Dragon’s Lair Trilogy Review

Does the thought of Quick Time Events and their continued presence in video games annoy you? If so, then the Dragon’s Lair Trilogy is not for you. You might think of QTEs being a somewhat modern affliction in videogames, with its peak being around the late 00s, but the true godfather of this mechanic is the trilogy of animated games created by Don Bluth and his team.

Make sure you hit the right buttons, or you’re starting over.

Despite the title, there are only two Dragon’s Lair games; the other part of this collection is the second game created by Bluth, the science fiction adventure Space Ace. This is a spiritual sequel to Dragon’s Lair and is functionally identical; even the plot is essentially the same, save for the sci-fi aesthetic.

QTEs make up the majority of the action in these games – press the wrong button and your character’s going to die. At that point, you’re heading back to play the scene over from the start again. You’ll need to nail the timed actions in order to progress to the next part of the scene.

The continue screen gets a lot of use in this one.

In practice, this sounds more like an interactive DVD, which is for a reason, as the game was also available on the Laserdisc format. There are game elements with this experience though, most notably that you only have a short amount of time in which to press the correct button. That’s where the challenge comes – and you have to balance your button-pressing accuracy with the inclusion of lives and a high score. The former can be extended slightly in the extended options for the compilation and the latter is essentially meaningless as your score resets when you lose all your lives and continue from where you left off; therefore, the number of lives is the only figure you need to keep an eye on.

Being able to retry a scene is crucial, as in the arcade version – which is included in this package – that feature’s unforgiving absence means you’re unlikely to get beyond the first ten minutes. Another helpful and necessary inclusion is the default option to have a move guide displayed on the screen. Whilst this makes the games playable for newcomers, it does result in the contradictory situation in which you’ll find yourself staring at that one section of the screen and ignoring the highly detailed animation going on elsewhere.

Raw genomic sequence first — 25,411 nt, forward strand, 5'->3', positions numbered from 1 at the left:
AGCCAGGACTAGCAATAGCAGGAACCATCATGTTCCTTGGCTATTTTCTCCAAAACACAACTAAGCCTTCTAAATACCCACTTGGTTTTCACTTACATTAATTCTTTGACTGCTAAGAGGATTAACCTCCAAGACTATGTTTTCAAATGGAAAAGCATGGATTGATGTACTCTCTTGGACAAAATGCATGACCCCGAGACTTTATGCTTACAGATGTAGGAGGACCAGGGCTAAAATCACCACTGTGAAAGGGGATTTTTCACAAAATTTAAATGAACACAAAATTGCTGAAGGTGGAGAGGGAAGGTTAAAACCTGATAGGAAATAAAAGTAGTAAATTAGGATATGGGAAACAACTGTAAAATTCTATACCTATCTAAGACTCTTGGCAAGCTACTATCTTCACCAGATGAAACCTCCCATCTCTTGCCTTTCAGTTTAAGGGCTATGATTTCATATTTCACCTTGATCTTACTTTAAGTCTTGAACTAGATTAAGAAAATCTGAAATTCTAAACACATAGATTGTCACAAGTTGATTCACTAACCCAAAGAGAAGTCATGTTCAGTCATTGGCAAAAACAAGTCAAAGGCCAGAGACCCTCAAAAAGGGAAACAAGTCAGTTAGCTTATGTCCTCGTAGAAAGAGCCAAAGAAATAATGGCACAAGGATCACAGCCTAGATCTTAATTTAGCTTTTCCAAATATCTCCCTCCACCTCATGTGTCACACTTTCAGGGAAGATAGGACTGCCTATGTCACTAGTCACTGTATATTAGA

The animation is stunning, when you have a brief moment to actually look at it.

This collection should be viewed more as an interactive museum piece, rather than on the merit of its gameplay. The games themselves aren’t exactly fun to play but do provide an insight into the medium’s past. However, the animation is stunning, and it is possible to understand how this was a technical achievement of its time. What’s more, if you do find the gameplay too infuriating, there is now the option to just watch the game instead.

Dragon's Lair Trilogy


The Dragon’s Lair trilogy is a nicely packaged version of Don Bluth’s classic animated games. Functionally they are better than they’ve ever been, but the gameplay will not be for everyone. It is, though, the best way to experience a piece of video game history.